Inhibition of human in vitro osteoclastogenesis by Equisetum arvense
Article first published online: 29 OCT 2012
© 2012 Blackwell Publishing Ltd
Volume 45, Issue 6, pages 566–576, December 2012
How to Cite
Costa-Rodrigues, J., Carmo, S. C., Silva, J. C. and Fernandes, M. H. R. (2012), Inhibition of human in vitro osteoclastogenesis by Equisetum arvense. Cell Proliferation, 45: 566–576. doi: 10.1111/j.1365-2184.2012.00848.x
- Issue published online: 29 OCT 2012
- Article first published online: 29 OCT 2012
- Manuscript Accepted: 6 JUL 2012
- Manuscript Received: 3 APR 2012
- Faculdade de Medicina Dentária, Universidade do Porto, Portugal
Equisetum arvense has long been used in traditional medicines to treat different disorders, including bone pathologies. In this study a hydromethanolic extract of E. arvense was assessed for its effects on human osteoclastogenesis.
Materials and methods
Osteoclast precursors were maintained in non-stimulated and stimulated (presence of M-CSF and RANKL) conditions, or in co-cultures with osteoblasts. Cell cultures were treated with 0.00016–0.5 mg/ml of a hydromethanolic E. arvense extract.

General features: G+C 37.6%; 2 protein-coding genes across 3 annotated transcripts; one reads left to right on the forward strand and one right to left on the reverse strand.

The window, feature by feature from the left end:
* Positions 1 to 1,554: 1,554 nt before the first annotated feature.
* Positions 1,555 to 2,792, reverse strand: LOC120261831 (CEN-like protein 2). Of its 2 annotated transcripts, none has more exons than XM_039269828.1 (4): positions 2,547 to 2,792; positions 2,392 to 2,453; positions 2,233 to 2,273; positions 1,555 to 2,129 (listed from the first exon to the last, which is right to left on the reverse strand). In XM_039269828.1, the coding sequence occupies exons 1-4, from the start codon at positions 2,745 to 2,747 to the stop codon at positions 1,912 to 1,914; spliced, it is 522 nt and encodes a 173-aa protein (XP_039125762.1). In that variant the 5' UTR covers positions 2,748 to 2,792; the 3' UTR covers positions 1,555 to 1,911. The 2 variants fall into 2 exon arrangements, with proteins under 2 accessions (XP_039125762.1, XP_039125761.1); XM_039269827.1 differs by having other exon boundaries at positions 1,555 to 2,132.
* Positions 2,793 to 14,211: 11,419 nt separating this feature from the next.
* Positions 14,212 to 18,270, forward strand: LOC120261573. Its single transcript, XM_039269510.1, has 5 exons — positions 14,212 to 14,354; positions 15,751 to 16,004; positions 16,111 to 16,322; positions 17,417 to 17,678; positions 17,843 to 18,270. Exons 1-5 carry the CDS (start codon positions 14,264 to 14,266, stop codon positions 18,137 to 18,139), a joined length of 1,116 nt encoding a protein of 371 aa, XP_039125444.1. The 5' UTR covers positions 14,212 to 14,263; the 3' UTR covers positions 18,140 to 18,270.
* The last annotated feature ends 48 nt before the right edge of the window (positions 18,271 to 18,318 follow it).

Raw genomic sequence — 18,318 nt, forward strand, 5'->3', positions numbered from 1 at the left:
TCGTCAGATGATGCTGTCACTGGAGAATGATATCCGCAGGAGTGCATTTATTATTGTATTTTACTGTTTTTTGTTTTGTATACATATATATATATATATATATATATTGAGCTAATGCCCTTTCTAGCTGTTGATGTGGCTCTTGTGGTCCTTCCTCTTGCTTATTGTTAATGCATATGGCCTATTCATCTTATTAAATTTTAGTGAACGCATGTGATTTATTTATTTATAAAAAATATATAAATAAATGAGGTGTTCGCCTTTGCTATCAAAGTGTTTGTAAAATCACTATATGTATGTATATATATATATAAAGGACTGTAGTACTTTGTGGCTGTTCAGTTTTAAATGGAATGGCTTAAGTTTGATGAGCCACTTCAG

The extract did not affect spontaneous osteoclastogenesis. In osteoclast precursors committed to osteoclastogenesis (stimulated or co-cultured with osteoblasts), E. arvense caused dose-dependent inhibitory effect that became statistically significant at concentrations ≥0.004 mg/ml. This was observed using different osteoclast differentiation and activation markers. Cell response was associated with changes in relative contribution of MEK and NFkB signalling pathways, as well as PGE2 production. As there were differences in the response of osteoclast precursors maintained in the presence of inductive factors, or co-cultured with osteoblastic cells, it seems that E. arvense extract had the ability to modulate osteoclastogenesis, either by acting directly on osteoclast precursor cells, and/or via osteoblasts.
Equisetum appeared to have a negative effect on human osteoclastogenesis, which is in line with its putative beneficial role in pathophysiological conditions associated with increased osteoclastic activity, and might suggest potential utility for treatment with bone regeneration strategies.